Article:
Even in win, Nats can’t catch a break

Washington Nationals catcher Sandy Leon, center, is helped off the field during the fourth inning of baseball game against the San Diego Padres, Monday, May 14, 2012 in Washington. Leon who was playing in his first major-league game was injured during a play at home plate. (AP Photo/Haraz N. Ghanbari)

Craig Heist, wtop.com

WASHINGTON – This was not the way Nationals catcher Sandy Leon had envisioned his Major League debut turning out.

After getting called up from Double-A Harrisburg after the torn ACL injury suffered by Wilson Ramos Saturday night in Cincinnati, Leon got the start behind the plate Monday night, catching Ross Detwiler in the Nats 8-5 win over the Padres.

Leon, known for his defensive ability was also getting the job done with the bat for the Senators, hitting .319 with one home run and 12 RBI. Ten of his 30 hits were doubles while posting an on base percentage of .356 and a slugging percentage of .457.

Monday night his debut turned into a nightmare as Padres second baseman Orlando Hudson singled to right field scoring Yonder Alonso. With Chase Headley coming right behind him, the relay throw to the plate by Danny Espinosa wasn’t in time and Headley barreled into Leon, who had his leg twist awkwardly on the play.

Leon stayed down for a few minutes and then was helped off, not able to put weight on his right leg. He was diagnosed with a high ankle sprain and will be placed on the disabled list with Carlos Maldonado getting set to join the club from Triple-A Syracuse.

“It was a clean play,” said Nats manager Davey Johnson. “He was waiting on the throw and the runner beat the throw.”

Leon is just another casualty for this club who has suffered through more than their share of injuries in the first six weeks on this season but for Johnson, it was particularly difficult to see the 23-year old from Venezuela go down under the circumstances.

“I mean such an outstanding young man, his first big league game, all pumped up and have to get hurt in his first game, that’s tough.”

Jesus Flores replaced Leon behind the plate and Johnson said he would likely start game two of the series Tuesday against the Padres. He has now seen Leon go down and after what happened with Ramos his knee ligament, Flores must be a little leery of going behind the plate.

“With what happened and with Ramos’ knee, you have to wonder, is something going on? Hopefully, it will stop happening,” Flores said.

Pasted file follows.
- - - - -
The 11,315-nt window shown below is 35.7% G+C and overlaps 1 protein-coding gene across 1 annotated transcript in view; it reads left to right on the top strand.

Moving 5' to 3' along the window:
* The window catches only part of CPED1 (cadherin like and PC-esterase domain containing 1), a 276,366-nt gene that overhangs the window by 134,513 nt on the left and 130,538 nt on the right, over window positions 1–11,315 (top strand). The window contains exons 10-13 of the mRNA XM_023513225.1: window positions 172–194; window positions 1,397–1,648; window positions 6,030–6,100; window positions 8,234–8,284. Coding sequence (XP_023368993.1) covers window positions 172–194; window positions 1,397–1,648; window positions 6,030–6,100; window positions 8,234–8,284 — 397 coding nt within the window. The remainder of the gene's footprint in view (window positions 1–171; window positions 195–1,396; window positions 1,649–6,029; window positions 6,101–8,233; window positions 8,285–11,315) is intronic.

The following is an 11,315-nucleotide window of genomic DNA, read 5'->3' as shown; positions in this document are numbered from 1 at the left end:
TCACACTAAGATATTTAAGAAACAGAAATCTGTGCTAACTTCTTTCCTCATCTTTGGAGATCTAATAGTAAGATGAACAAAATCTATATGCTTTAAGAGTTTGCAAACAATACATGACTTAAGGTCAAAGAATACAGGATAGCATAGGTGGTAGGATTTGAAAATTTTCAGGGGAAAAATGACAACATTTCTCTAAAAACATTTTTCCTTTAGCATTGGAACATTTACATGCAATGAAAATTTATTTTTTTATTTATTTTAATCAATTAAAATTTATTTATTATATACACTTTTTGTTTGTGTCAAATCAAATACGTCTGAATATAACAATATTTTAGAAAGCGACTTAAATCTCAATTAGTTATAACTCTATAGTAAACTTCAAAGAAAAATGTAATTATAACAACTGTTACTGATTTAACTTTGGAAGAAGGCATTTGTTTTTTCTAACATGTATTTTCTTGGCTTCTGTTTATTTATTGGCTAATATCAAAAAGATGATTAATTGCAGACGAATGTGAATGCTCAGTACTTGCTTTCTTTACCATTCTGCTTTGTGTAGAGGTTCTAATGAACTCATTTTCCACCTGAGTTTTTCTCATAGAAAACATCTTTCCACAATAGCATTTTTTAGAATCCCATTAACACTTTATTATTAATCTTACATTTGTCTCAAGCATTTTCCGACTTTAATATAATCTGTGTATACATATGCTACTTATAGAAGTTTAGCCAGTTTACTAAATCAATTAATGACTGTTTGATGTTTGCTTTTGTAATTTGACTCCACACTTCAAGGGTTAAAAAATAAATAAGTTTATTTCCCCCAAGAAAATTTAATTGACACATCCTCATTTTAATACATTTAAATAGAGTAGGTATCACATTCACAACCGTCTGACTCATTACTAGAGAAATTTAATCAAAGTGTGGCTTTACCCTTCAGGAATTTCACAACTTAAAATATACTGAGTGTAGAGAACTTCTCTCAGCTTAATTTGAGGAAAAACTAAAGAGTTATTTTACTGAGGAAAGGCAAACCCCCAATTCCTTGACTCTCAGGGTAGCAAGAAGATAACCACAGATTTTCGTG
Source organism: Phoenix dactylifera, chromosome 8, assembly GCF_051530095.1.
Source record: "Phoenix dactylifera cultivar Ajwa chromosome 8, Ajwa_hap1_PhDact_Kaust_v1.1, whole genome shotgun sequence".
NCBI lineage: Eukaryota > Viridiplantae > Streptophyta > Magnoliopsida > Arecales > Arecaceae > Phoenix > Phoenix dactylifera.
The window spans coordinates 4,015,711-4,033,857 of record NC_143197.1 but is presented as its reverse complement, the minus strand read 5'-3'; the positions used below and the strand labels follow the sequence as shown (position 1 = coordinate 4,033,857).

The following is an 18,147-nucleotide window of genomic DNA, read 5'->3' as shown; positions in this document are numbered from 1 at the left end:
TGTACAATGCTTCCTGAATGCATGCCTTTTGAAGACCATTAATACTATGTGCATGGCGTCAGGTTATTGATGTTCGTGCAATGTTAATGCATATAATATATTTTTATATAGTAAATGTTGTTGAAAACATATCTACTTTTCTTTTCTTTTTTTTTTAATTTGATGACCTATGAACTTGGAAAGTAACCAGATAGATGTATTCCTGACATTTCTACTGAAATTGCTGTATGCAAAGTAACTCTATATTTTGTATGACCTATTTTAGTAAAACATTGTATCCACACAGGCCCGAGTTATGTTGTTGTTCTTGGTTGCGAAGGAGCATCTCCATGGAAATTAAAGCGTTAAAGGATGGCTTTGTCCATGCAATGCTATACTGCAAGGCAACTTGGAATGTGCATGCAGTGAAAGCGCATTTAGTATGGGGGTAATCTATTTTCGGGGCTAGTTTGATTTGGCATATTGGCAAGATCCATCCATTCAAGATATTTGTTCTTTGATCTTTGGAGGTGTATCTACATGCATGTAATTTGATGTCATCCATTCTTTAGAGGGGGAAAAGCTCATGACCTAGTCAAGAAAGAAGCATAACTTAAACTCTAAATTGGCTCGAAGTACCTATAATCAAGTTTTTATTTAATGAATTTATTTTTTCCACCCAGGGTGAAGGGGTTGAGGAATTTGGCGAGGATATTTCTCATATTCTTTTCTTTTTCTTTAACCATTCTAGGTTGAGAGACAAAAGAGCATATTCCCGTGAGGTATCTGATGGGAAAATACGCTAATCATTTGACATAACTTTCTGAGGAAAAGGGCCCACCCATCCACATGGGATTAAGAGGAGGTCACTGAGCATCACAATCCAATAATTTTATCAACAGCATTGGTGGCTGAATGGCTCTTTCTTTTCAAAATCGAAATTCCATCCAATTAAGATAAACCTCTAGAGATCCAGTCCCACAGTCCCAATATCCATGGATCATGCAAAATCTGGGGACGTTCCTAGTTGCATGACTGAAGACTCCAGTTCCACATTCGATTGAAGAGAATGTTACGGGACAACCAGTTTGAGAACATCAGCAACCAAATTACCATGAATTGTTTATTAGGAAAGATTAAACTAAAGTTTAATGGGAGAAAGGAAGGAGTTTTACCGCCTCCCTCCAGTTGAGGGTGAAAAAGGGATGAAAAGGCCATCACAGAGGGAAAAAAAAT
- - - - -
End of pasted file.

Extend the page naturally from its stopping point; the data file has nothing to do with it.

First of many

Nationals outfielder Bryce Harper his first Major League home run in the third inning with two outs off Padres starter Tim Stauffer.

Harper hit it to center field up on the grass of the batters-eye and as he rounded the bases, got a standing ovation from the 19,434 on hand to see it and then had to come back out of the dugout for a curtain call.

It was pretty cool and I was pretty excited about that,” Harper said of the curtain call. “I wasn’t sure if I should have went up there but all the veteran guys were like, go, go get it, so I did. It was pretty cool.”

The home run came in Harper’s 15th game since joining the club on April 28. You would think he would be a little pumped up after that but afterward, his enthusiasm was held in check to a degree.

“I guess I have no words for it,” he said. “It’s just another home run in the books I guess. Hopefully it’s just one of many and now I will just try and get past that AB and get some other AB’s going.”

Johnson felt a little differently because he knows Harper goes 100 miles-an-hour most of the time.

“I thought it was great,” he said. “I don’t think it’s going to calm him down any. I think that’s impossible but it was good to see him hit the ball hard.”

Stammen to the rescue

Craig Stammen turned in another stellar relief effort for the Nationals.

He entered the game in the sixth inning with the Nats trailing 5-4 and the right-hander threw up two scoreless innings, striking out three as the Nats put up two runs in the bottom of the sixth to take the lead making him the pitcher of record. Stammen is now 3-0 on the season with an ERA of 1.29 and his success comes from how confident he is on the hill.

“It all comes down to that with the success I had last year and the beginning of this year,” he said. “Whenever someone is confident, you never know what they accomplish physically with their mind.”

Oh, Henry

After giving up Joey Votto’s grand slam home run to give the Reds a 9-6 win on Sunday, Nats closer Henry Rodriguez walked the bases loaded Monday night with a three-run lead.

Davey Johnson, who said before the game he wasn’t going to answer any more questions as to whether or not Rodriguez was his closer, had to go to Sean Burnett to try and get the final two outs and preserve the win.

Burnett did just that by getting Jesus Guzman to hit a come-backer to the mound and Burnett started a very clean 1-2-3 double play to end the game.

“You know, I still haven’t lost confidence in Henry,” Johnson said after the game. “But that was his third day in a row going and he threw a lot of pitches in Cincy so I’ll probably give him off tomorrow regardless.”

He’s been so dominant the whole year, to have a couple of hiccups, that’s part of the game,” Burnett said. “You just go out there and try and help your partner and try and save the game for him and the team. You know, we all try and pick each other up and that’s what we were able to do.”

Follow Craig and WTOP on Twitter. (Copyright 2012 by WTOP. All Rights Reserved.)


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